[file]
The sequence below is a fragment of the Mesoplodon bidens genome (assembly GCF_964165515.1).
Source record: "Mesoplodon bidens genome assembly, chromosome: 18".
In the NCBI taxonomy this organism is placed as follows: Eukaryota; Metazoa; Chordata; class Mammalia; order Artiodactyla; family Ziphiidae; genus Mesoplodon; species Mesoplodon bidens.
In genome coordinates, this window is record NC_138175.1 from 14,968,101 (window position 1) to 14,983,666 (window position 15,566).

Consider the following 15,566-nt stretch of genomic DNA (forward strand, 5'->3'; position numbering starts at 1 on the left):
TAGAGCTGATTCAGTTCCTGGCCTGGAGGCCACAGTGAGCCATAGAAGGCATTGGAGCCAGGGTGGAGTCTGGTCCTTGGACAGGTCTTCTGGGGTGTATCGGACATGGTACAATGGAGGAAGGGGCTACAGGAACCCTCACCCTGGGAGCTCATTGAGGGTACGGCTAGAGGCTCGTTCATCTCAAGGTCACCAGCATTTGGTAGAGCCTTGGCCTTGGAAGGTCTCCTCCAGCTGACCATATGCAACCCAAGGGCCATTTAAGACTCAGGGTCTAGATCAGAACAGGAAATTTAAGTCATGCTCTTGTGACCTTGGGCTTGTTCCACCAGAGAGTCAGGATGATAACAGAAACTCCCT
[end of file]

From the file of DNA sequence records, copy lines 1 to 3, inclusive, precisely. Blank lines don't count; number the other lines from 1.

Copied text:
The sequence below is a fragment of the Mesoplodon bidens genome (assembly GCF_964165515.1).
Source record: "Mesoplodon bidens genome assembly, chromosome: 18".
In the NCBI taxonomy this organism is placed as follows: Eukaryota; Metazoa; Chordata; class Mammalia; order Artiodactyla; family Ziphiidae; genus Mesoplodon; species Mesoplodon bidens.